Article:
“The books that the world calls immoral are books that show the world its own shame.” – The Picture of Dorian Gray, Oscar Wilde
All around the world, the critics are constantly looking for something to be offended about. People find books, films, songs and television shows that don’t match their personal beliefs, and immediately pull the morality card because these discrepancies upset them.
I don’t like to bring religion and politics to this blog, partially at the risk of alienating readers and partially because both topics can become extremely heated and longwinded, and quite frankly I would rather spend my time going to the park or window-shopping at the bookstore than arguing in areas that are not my specialty. Having said that, it always annoys me when some group comes out to complain about a work of art that is not harming anyone in any way, instead calling into question the morality/immorality of the piece, its creator and its fans.
The Harry Potter books — which promote bravery, friendship and acceptance — were under fire early on because according to critics, the evils of witchcraft were going to have a negative religious influence on our young boys and girls. From a different perspective, however, many events of the series bear striking similarities to the horrific events of our world history and instead show us that mankind and wizardkind aren’t so different after all. The books do not encourage children to practice Wicca or “stray from God’s path,” even if some essayists claim otherwise.
The Picture of Dorian Gray, the only published novel by Oscar Wilde, showed the world the hedonistic side of Victorian England, and yet Wilde was condemned for making homosexual allusions in the book (let alone the fact that he was actually gay!). So many books bring up the world’s controversies — those things we don’t always want to hear about ourselves in spite of their validity — and while some people embrace these, others immediately become threatened and write angry letters about them.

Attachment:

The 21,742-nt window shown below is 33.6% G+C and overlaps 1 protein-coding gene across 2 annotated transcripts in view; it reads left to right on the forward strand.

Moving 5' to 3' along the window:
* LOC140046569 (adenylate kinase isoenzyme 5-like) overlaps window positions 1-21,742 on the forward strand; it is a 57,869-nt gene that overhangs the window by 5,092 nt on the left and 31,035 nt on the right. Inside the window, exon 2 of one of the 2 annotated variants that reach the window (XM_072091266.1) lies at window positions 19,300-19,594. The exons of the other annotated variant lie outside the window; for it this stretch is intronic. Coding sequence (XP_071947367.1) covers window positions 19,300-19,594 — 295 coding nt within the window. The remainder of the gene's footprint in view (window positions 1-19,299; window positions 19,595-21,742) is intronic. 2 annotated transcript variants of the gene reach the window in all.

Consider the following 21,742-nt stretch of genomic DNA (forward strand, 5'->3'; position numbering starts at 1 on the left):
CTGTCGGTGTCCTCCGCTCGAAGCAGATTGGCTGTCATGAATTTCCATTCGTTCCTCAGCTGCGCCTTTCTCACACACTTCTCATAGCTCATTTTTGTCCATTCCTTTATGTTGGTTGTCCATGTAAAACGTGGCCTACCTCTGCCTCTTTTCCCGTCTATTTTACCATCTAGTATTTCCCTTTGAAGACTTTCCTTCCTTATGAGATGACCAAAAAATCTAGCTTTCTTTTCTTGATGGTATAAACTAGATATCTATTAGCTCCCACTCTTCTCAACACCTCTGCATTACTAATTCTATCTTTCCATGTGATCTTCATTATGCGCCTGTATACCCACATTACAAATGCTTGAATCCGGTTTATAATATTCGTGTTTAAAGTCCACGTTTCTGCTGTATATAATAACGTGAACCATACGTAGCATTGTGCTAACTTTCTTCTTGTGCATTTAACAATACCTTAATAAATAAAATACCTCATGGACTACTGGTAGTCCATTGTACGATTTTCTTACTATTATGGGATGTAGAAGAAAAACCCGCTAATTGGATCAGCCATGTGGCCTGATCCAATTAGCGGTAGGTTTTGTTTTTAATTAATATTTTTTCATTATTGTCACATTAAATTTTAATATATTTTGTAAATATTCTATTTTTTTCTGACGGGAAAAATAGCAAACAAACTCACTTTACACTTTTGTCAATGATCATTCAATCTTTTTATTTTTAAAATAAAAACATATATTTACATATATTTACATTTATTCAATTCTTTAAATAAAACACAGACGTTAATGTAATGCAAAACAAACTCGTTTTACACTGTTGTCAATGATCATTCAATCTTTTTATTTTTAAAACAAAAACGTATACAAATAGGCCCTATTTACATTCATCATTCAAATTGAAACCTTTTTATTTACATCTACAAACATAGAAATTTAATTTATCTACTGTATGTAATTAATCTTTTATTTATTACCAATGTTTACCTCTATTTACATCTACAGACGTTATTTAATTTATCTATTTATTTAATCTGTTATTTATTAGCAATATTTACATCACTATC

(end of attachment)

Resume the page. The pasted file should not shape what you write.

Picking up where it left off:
In the past few years, Lady Gaga has very much become a target of this type of criticism. Although I wouldn’t consider myself a huge Gaga fan, I do appreciate the message of equality and love that she preaches in her works and admire her creativity as an artist. Her sound isn’t necessarily the most original but she has, in essence, become her own genre (one that too many other artists seem to be copying). Recently, I heard her song Judas for the first time, and I actually really enjoyed it — much more than a lot of her music. Of course, after watching the music video, ripe with religious imagery and symbolism, I knew that somebody was going to be offended. Not because the video was vulgar and over-sexualized, of course (it really wasn’t), but because somebody is always offended when something pushes the envelope.
In the video, Gaga portrays the Mary Magdalene to Biker Gang Jesus, which results in some interesting visuals and gorgeous cinematography. Do I think Gaga made this video to disrespect all of Christianity and its followers? No. Do I think she did it this way because it was unique and an attention-getter? Absolutely. Groups have protested this video and song, but ultimately people need to recognize it for what it is — an artist’s work, not a declaration that everyone must seek some sort of “unholy” path.
All in all, I believe that the best works of art are the ones that allow us to question ourselves, to see things from a slightly different angle and to choose where our loyalties lie. I also believe that those are the works that receive the most criticism, either from the religious right or elsewhere, and that we should keep our minds open.